Midwives have gone on strike for the first time in 133 years
Doula UK is calling on the UK Government to put more investment in maternity services, as midwives strike for the first time.
Today, midwives have joined thousands of other NHS staff in in a four-hour walkout, in a dispute over the Government’s decision to deny NHS staff an across-the-board 1-per-cent pay rise this year.
It is the first time members of the Royal College of Midwives (RCM) have gone on strike in the 133year history of the organisation.
Last year, the RCM released its third annual State of Maternity Services report, which renewed calls for more midwives, desperately needed in England. The report suggested that, in 2012, there were nearly 129,000 more births in England than the NHS maternity service was designed to cope with.
While record numbers of student midwives are in training, there are not enough positions being recruited for in England. Some trusts are also struggling to recruit midwives for advertised positions, and have high levels of sickness amongst those employed, with workplace stress being blamed as a factor in both situations.
Doula UK has for years supported calls from the Royal College of Midwives (RCM) that more midwives are desperately needed in England and that the midwives working within the NHS need more support, including a fair pay deal. Doulas have a unique perspective on the pressures that NHS maternity care is under, with not enough midwives, who are expected to work longer and longer hours, with effective year-on-year pay-cuts compared to inflation. Doula UK is calling on the UK Government to put more investment in maternity services and give NHS midwives a fair pay deal, so they can stop worrying about against-inflation pay-cuts provide the care needed for our pregnant, birthing and new mothers.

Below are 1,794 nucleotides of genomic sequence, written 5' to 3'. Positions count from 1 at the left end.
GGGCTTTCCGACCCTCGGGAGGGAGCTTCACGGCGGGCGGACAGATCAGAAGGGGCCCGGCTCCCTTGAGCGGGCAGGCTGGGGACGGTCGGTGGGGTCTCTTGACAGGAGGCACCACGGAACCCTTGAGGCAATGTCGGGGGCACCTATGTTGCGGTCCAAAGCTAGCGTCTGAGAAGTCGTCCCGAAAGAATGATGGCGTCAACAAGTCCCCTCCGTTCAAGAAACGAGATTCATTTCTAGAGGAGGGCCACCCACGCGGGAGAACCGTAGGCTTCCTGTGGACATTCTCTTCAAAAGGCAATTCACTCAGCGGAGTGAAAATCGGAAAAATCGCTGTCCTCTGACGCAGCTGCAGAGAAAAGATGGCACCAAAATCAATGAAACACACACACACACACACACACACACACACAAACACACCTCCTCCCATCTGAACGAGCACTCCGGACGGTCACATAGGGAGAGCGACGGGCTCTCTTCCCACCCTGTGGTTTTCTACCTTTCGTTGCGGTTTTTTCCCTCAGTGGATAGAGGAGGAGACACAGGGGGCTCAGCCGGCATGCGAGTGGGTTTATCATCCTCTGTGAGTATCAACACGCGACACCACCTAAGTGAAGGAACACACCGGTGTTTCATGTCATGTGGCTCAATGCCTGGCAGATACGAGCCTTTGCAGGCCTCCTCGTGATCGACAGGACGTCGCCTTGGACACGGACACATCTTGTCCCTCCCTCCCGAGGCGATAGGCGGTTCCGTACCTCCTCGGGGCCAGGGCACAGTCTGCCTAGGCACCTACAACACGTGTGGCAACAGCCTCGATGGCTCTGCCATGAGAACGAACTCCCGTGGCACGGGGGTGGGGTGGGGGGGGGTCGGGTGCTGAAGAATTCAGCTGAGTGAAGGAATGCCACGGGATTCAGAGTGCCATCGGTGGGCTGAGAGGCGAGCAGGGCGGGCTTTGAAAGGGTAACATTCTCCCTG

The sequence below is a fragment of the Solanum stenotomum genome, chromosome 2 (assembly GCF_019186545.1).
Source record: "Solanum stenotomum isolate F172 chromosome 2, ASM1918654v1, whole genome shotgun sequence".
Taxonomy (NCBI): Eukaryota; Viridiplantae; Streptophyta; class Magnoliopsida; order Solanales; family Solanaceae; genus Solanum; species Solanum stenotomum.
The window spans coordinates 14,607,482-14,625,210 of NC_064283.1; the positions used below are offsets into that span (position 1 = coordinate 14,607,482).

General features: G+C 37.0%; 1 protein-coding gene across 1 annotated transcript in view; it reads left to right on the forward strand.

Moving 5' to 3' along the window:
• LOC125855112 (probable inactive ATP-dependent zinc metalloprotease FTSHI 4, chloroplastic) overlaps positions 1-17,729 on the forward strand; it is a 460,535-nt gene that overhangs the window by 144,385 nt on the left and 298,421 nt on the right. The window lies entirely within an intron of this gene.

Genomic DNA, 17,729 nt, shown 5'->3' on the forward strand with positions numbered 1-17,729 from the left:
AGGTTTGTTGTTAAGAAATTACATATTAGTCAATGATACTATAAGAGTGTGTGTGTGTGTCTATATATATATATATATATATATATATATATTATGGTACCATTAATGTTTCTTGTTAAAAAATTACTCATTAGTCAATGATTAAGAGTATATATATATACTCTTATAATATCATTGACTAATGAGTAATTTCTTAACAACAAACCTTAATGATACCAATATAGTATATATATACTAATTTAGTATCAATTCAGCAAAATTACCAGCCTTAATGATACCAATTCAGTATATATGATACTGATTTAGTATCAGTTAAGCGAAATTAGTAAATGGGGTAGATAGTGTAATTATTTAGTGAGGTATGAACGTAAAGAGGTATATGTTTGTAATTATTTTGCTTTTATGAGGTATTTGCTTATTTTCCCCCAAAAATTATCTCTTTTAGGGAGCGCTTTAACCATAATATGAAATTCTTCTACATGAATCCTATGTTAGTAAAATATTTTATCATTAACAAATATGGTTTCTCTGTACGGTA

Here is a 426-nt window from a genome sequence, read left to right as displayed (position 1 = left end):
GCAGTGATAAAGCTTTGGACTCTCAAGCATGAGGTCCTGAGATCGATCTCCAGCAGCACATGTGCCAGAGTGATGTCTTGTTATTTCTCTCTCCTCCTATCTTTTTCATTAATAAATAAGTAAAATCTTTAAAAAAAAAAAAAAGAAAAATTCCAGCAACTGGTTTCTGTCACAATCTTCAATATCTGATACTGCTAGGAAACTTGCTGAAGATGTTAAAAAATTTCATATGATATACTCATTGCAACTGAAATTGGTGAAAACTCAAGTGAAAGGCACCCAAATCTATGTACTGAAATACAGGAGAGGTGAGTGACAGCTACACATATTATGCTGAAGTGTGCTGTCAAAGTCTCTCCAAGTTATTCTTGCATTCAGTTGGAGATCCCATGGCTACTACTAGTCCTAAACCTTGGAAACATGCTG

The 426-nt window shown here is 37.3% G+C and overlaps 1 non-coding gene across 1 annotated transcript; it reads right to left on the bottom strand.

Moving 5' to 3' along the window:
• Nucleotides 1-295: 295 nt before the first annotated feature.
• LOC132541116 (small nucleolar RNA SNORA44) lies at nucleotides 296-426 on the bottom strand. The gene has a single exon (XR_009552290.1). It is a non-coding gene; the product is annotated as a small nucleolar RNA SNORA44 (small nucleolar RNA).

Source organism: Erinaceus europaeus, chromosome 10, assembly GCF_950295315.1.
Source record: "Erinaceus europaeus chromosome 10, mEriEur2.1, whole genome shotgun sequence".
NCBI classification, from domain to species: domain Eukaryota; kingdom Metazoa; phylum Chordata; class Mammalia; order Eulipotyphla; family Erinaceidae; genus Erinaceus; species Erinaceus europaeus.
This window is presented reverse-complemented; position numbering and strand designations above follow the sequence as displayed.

Bridget Baker, Chair of Doula UK, said:
“ Midwives provide an essential role, often working long hours in a demanding role. Withou t a fair pay deal and more investment in maternity care , NHS midwifery is going to lose more midwives at a time when more are desperately needed. Women may employ doulas to help them be more supported when NHS Services cannot provide what is needed, but doulas take a non – clinical role and cannot replace midwives. ”